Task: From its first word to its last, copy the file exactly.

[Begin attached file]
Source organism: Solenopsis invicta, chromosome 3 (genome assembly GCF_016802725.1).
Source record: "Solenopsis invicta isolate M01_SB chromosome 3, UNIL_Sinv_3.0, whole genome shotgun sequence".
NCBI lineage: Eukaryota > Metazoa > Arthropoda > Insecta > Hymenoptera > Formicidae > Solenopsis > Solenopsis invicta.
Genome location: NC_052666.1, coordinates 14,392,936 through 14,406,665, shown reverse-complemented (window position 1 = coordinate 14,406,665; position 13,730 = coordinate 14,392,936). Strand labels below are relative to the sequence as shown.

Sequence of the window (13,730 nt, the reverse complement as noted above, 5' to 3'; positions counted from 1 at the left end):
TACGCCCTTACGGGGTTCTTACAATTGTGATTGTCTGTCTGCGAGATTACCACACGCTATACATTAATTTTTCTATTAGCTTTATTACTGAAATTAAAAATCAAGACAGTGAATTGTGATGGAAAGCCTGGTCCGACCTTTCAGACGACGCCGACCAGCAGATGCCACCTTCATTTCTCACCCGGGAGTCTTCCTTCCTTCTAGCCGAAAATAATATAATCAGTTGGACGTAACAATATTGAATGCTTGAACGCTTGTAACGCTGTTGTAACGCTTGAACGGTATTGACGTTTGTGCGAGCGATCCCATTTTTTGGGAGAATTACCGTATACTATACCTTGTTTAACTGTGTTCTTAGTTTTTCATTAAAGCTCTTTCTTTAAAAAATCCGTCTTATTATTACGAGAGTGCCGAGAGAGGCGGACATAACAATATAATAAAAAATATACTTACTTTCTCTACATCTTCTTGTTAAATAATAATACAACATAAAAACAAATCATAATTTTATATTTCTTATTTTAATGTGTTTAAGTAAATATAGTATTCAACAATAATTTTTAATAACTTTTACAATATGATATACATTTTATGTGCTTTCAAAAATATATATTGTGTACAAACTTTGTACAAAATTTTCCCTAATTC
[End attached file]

Source organism: Solenopsis invicta, chromosome 3 (genome assembly GCF_016802725.1).
Source record: "Solenopsis invicta isolate M01_SB chromosome 3, UNIL_Sinv_3.0, whole genome shotgun sequence".
NCBI lineage: Eukaryota > Metazoa > Arthropoda > Insecta > Hymenoptera > Formicidae > Solenopsis > Solenopsis invicta.
Genome location: NC_052666.1, coordinates 14,392,936 through 14,406,665, shown reverse-complemented (window position 1 = coordinate 14,406,665; position 13,730 = coordinate 14,392,936). Strand labels below are relative to the sequence as shown.

Sequence of the window (13,730 nt, the reverse complement as noted above, 5' to 3'; positions counted from 1 at the left end):
TACGCCCTTACGGGGTTCTTACAATTGTGATTGTCTGTCTGCGAGATTACCACACGCTATACATTAATTTTTCTATTAGCTTTATTACTGAAATTAAAAATCAAGACAGTGAATTGTGATGGAAAGCCTGGTCCGACCTTTCAGACGACGCCGACCAGCAGATGCCACCTTCATTTCTCACCCGGGAGTCTTCCTTCCTTCTAGCCGAAAATAATATAATCAGTTGGACGTAACAATATTGAATGCTTGAACGCTTGTAACGCTGTTGTAACGCTTGAACGGTATTGACGTTTGTGCGAGCGATCCCATTTTTTGGGAGAATTACCGTATACTATACCTTGTTTAACTGTGTTCTTAGTTTTTCATTAAAGCTCTTTCTTTAAAAAATCCGTCTTATTATTACGAGAGTGCCGAGAGAGGCGGACATAACAATATAATAAAAAATATACTTACTTTCTCTACATCTTCTTGTTAAATAATAATACAACATAAAAACAAATCATAATTTTATATTTCTTATTTTAATGTGTTTAAGTAAATATAGTATTCAACAATAATTTTTAATAACTTTTACAATATGATATACATTTTATGTGCTTTCAAAAATATATATTGTGTACAAACTTTGTACAAAATTTTCCCTAATTC